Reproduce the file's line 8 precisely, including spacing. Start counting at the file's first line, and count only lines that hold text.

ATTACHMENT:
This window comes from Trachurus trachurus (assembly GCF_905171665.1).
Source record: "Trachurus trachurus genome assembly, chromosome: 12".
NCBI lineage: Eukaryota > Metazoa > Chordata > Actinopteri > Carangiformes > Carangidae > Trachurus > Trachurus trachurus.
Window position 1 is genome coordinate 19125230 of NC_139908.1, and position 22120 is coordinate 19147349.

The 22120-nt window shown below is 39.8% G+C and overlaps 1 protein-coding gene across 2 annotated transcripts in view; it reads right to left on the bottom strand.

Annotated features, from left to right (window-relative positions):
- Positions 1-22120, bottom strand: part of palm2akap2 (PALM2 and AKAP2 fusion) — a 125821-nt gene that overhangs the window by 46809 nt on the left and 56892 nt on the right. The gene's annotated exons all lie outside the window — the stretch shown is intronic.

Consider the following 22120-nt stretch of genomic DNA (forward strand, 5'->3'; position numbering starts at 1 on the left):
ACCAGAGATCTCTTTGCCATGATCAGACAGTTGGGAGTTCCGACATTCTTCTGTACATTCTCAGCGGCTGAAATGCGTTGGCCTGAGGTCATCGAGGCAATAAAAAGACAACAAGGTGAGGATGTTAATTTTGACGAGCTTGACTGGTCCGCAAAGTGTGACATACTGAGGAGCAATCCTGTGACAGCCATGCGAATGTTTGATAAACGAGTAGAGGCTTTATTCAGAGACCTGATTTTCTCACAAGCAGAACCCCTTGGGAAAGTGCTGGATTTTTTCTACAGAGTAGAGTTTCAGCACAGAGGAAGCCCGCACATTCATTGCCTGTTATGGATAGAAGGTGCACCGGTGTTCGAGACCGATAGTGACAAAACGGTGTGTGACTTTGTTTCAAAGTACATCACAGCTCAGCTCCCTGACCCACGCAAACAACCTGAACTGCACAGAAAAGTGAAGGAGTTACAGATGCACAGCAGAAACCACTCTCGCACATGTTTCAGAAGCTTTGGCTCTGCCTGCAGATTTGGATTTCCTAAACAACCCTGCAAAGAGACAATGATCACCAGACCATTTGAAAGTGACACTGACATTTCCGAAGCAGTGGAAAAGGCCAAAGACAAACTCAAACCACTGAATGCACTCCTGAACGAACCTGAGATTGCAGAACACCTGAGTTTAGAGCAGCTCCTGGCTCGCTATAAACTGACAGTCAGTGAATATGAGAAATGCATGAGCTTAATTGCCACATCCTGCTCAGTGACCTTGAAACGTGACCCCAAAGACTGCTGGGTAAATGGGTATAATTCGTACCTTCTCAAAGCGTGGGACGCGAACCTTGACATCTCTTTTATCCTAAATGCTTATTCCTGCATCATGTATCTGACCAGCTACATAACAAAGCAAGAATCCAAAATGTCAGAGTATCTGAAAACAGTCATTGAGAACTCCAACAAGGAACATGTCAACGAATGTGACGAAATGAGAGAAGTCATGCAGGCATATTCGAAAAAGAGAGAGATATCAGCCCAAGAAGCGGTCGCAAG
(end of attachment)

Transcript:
Consider the following 22120-nt stretch of genomic DNA (forward strand, 5'->3'; position numbering starts at 1 on the left):